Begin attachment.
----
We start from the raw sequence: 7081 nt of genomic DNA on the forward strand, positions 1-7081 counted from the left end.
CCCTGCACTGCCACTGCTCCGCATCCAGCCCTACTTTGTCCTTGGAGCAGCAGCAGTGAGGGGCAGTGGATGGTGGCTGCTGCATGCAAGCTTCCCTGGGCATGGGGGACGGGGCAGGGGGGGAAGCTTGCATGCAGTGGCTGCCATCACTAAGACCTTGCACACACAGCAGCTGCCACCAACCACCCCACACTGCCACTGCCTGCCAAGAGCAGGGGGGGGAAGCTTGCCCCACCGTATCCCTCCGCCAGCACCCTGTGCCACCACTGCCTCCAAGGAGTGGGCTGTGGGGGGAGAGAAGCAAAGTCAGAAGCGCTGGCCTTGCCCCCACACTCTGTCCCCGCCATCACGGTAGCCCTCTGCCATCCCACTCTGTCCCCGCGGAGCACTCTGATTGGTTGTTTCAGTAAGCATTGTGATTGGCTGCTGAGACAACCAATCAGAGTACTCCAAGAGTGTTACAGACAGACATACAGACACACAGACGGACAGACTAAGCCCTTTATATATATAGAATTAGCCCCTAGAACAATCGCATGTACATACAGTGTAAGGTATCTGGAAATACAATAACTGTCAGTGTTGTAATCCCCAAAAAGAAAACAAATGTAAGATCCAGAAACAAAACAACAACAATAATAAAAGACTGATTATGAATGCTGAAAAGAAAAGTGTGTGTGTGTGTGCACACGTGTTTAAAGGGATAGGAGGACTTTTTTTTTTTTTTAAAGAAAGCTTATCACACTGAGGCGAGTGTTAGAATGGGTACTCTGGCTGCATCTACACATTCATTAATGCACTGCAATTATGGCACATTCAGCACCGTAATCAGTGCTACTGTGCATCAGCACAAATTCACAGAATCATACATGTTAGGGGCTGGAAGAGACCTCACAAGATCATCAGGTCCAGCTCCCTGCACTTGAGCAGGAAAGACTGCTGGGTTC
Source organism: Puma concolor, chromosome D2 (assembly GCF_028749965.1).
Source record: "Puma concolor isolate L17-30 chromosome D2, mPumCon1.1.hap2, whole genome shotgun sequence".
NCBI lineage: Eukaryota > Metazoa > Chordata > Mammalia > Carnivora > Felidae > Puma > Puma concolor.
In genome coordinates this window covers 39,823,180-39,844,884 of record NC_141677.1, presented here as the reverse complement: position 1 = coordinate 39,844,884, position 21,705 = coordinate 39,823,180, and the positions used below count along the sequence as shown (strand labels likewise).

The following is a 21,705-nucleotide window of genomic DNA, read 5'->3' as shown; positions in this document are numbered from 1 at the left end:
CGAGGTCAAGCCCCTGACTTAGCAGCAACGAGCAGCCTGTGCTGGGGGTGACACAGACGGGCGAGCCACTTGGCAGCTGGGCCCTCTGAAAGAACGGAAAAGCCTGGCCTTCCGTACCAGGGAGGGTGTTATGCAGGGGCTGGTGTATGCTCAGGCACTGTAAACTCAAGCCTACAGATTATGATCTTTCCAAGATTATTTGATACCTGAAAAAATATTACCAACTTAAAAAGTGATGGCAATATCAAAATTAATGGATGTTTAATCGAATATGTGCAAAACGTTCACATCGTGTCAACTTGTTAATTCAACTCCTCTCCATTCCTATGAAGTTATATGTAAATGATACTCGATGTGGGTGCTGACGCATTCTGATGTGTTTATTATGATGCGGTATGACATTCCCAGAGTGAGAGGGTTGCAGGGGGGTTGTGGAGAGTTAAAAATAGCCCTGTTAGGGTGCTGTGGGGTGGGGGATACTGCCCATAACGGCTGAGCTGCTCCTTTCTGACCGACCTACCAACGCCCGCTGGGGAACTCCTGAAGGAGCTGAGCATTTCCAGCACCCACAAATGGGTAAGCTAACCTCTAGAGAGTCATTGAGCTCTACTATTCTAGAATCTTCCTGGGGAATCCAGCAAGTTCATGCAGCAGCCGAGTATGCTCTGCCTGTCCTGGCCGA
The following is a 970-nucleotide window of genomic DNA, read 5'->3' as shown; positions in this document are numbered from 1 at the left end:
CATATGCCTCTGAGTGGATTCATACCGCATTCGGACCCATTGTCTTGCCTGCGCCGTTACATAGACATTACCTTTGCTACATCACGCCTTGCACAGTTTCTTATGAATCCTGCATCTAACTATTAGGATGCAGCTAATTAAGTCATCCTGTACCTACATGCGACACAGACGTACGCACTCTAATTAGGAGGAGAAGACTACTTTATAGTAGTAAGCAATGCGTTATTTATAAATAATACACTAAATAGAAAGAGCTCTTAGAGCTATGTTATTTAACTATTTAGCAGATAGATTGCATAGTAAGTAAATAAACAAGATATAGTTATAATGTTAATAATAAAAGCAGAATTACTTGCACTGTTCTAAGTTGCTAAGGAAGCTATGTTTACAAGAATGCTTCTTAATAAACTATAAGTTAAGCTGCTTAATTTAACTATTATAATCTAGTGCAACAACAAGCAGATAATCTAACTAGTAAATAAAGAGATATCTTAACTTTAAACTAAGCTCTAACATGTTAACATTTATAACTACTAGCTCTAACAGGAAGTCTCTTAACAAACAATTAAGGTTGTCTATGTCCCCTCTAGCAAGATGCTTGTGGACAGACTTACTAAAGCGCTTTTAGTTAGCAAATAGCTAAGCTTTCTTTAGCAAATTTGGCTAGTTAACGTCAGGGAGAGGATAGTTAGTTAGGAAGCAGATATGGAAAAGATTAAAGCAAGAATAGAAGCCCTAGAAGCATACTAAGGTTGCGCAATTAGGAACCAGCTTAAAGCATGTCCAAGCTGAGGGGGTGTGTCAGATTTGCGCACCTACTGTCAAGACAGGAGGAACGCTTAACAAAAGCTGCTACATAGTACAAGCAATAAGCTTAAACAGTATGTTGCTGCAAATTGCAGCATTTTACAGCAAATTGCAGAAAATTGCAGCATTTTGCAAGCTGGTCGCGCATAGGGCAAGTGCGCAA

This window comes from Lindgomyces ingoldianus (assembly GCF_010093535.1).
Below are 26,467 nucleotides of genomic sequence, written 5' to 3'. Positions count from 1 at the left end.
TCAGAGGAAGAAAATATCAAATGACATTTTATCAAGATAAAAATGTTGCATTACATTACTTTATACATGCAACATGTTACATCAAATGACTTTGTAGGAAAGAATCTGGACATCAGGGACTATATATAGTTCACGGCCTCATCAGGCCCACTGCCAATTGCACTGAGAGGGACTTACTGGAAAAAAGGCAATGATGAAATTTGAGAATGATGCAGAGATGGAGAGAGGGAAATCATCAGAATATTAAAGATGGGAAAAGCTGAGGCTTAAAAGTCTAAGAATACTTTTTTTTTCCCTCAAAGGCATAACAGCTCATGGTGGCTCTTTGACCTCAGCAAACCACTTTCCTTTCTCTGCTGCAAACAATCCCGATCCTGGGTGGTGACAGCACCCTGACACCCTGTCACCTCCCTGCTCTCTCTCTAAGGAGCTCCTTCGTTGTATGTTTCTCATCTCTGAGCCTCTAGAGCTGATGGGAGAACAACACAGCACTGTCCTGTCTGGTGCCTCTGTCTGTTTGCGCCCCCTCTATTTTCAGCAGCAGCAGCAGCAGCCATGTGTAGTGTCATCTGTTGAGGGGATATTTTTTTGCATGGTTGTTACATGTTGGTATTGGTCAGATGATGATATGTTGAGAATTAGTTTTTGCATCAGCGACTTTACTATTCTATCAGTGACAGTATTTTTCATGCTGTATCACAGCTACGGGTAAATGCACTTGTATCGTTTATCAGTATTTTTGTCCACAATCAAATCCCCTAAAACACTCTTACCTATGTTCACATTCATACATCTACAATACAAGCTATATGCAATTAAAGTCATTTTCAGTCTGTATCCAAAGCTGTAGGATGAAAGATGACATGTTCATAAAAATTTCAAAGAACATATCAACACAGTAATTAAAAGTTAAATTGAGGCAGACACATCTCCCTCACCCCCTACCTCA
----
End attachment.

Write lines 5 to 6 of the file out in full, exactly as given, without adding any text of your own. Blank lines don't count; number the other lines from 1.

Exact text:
NCBI lineage: Eukaryota > Metazoa > Chordata > Mammalia > Carnivora > Felidae > Puma > Puma concolor.
In genome coordinates this window covers 39,823,180-39,844,884 of record NC_141677.1, presented here as the reverse complement: position 1 = coordinate 39,844,884, position 21,705 = coordinate 39,823,180, and the positions used below count along the sequence as shown (strand labels likewise).